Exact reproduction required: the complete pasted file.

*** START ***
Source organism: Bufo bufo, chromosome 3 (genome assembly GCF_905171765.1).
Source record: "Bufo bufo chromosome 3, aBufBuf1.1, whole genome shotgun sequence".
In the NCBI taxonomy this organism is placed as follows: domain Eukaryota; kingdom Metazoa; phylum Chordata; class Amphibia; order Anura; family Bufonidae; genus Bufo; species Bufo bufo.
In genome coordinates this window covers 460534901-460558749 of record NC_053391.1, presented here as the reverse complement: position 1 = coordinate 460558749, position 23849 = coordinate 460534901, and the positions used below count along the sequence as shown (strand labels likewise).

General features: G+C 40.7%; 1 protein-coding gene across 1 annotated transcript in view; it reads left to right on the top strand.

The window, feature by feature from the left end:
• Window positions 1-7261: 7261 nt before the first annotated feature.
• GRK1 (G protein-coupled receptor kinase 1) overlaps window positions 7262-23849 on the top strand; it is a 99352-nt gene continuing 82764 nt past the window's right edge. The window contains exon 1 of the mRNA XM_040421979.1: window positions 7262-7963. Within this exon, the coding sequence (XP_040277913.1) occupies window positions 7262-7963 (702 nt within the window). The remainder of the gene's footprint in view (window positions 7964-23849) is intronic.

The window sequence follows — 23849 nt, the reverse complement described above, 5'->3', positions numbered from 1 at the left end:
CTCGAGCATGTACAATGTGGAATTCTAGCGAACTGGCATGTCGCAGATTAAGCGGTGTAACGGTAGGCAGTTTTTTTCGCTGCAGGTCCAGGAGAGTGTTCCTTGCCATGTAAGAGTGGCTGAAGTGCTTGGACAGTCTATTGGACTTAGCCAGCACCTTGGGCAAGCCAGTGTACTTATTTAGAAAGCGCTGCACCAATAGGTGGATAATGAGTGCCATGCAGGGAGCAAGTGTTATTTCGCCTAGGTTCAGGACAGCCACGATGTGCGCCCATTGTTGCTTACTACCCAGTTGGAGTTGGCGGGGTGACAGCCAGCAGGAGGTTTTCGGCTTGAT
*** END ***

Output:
Source organism: Bufo bufo, chromosome 3 (genome assembly GCF_905171765.1).
Source record: "Bufo bufo chromosome 3, aBufBuf1.1, whole genome shotgun sequence".
In the NCBI taxonomy this organism is placed as follows: domain Eukaryota; kingdom Metazoa; phylum Chordata; class Amphibia; order Anura; family Bufonidae; genus Bufo; species Bufo bufo.
In genome coordinates this window covers 460534901-460558749 of record NC_053391.1, presented here as the reverse complement: position 1 = coordinate 460558749, position 23849 = coordinate 460534901, and the positions used below count along the sequence as shown (strand labels likewise).

General features: G+C 40.7%; 1 protein-coding gene across 1 annotated transcript in view; it reads left to right on the top strand.

The window, feature by feature from the left end:
• Window positions 1-7261: 7261 nt before the first annotated feature.
• GRK1 (G protein-coupled receptor kinase 1) overlaps window positions 7262-23849 on the top strand; it is a 99352-nt gene continuing 82764 nt past the window's right edge. The window contains exon 1 of the mRNA XM_040421979.1: window positions 7262-7963. Within this exon, the coding sequence (XP_040277913.1) occupies window positions 7262-7963 (702 nt within the window). The remainder of the gene's footprint in view (window positions 7964-23849) is intronic.

The window sequence follows — 23849 nt, the reverse complement described above, 5'->3', positions numbered from 1 at the left end:
CTCGAGCATGTACAATGTGGAATTCTAGCGAACTGGCATGTCGCAGATTAAGCGGTGTAACGGTAGGCAGTTTTTTTCGCTGCAGGTCCAGGAGAGTGTTCCTTGCCATGTAAGAGTGGCTGAAGTGCTTGGACAGTCTATTGGACTTAGCCAGCACCTTGGGCAAGCCAGTGTACTTATTTAGAAAGCGCTGCACCAATAGGTGGATAATGAGTGCCATGCAGGGAGCAAGTGTTATTTCGCCTAGGTTCAGGACAGCCACGATGTGCGCCCATTGTTGCTTACTACCCAGTTGGAGTTGGCGGGGTGACAGCCAGCAGGAGGTTTTCGGCTTGAT